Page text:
priorities, delivers value for money, and enhances their public credibility with their own constituency. They provide funds.

• Regional Hub: Identifying a regional hub that can hold and animate the network of youth
and partners. Risks Risk Insufficient numbers of youth are willing and able to play the role of researchers over the time frame needed to build a credible network Some local research intuitions lack of capacity / resource availability to play the role of mentors and to transfer their skills to young researchers Local research partners play a dominant role, undermining the youth-led element Policymakers do not take seriously the work of young researchers The BC is perceived as interfering in the generation of knowledge in order to further its own agenda in the region

Mitigation Link AYRN to advocacy ad awareness teams so they see the value of research as evidence – resulting in action and change Invest in partners to open them up to new methods & approaches

Establish codes of conduct Monitor their role – listen to youth feedback Use BC links with decision makers to channel research findings Emphasize the lead role of youth and the local NGO partners and define and agree BC role. The BC also connects the AYRN to networks in the UK and internationally thus broadening the international experiences of youth.

Target Audiences for the AYRN: Primary Target Group - Young Researchers The project directly targets young men and women between the age of 18 and 30 in 15 countries of the Arab region. They have the potential to participate actively in research and to generate new knowledge. Most of them are either currently studying, or are looking for work, or work in jobs that involve some research component, or participate actively in youth-led

initiatives. Some aspire to a career that includes research; a small number will follow the classic route to full-time researcher (PhD, research assistant, lead researcher). They all have a stated commitment to carry out research now, to enhance their research skills, and to apply them to the field of youth-led research into issues that affect youth lives. As Arab youth, they bring to the research task their own particular understanding of the situation of youth in their community, country & region. They want to bring their unique knowledge to public policy forums in a credible format, so that it can be used as evidence to inform decision-making processes. However, these young researchers do not have sufficient access to opportunity to play this active role in the generation and dissemination of new knowledge. They lack in-depth research skills, they have limited experience in writing up their findings. They find it hard to get their work published or presented in public forums; they meet obstacles to have their work taken seriously and incorporated into the knowledge base of the region. Their unique advantage - their youth - weighs against them in the world of academic research where credibility tends to be based on publication in peer reviewed journals. The emerging world of e-publication and e-dissemination is not yet sufficiently widespread in the region for them to create their own recognised niche. Secondary Target Group - Research Institutes investigating youth issues The secondary target for this project are national and regional research institutions. They carry out in-depth research into youth-related issues, but they tend to be staffed by researchers over the age of 30 (and generally male). They may have an incomplete understanding of emerging youth issues, and also need to verify / triangulate their analysis and findings with youth themselves. They may seek to include youth perspective in their research work, but do not yet have the necessary mechanisms to access the pool of available talented young researchers who could play this role. Nor do they necessarily have easy access to diverse groups of youth willing and able to be the subjects of study. They generate new knowledge concerning youth , but do not always have the resources to disseminate their work and to access the full range of audiences who can use this information as evidence for decision-making. Tertiary Target Group - Audience for research findings The youth and their research partners in the AYRN will actively identify and address key audiences for their research findings. These can be divided into two distinct audiences:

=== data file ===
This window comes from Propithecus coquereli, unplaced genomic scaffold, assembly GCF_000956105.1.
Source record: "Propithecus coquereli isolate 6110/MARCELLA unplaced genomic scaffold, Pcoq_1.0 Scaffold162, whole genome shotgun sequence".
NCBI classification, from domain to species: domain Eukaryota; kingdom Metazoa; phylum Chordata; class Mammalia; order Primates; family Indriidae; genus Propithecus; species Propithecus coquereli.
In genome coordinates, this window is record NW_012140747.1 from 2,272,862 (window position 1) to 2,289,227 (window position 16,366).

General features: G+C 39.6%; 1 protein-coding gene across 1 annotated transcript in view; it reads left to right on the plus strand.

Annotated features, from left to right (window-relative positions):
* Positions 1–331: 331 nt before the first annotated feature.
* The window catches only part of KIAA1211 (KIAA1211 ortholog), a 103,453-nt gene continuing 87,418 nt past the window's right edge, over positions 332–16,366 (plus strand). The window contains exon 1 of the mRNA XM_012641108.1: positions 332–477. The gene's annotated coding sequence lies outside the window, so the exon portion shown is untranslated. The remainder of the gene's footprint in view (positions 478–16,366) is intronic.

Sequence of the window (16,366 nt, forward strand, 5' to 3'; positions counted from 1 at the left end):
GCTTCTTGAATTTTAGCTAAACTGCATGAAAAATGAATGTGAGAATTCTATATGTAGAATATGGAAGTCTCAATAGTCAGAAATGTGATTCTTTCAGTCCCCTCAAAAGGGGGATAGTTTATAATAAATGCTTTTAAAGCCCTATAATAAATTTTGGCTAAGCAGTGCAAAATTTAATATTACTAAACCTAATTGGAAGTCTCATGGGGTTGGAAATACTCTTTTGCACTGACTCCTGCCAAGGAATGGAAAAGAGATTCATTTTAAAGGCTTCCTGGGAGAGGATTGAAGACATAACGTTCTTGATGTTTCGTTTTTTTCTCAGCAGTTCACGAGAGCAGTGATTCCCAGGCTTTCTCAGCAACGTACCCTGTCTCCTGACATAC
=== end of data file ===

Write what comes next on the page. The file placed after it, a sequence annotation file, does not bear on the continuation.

• youth themselves who wish to draw on evidence to make better decisions in their lives • institutions that make decisions that affect youth's lives
The project addresses the problem that both these target audiences face: the lack of up-todate reliable information concerning youth lives: their actions, choices, problems, aspirations, capabilities and potential. Working with the GCM Advocacy and Awareness Teams The AYRN will work closely with the GCM teams working on advocacy and awareness raising and recognizes that these two audiences have different needs, and they will develop different communication strategies to ensure that their messages are transferred effectively, leading to the desired response.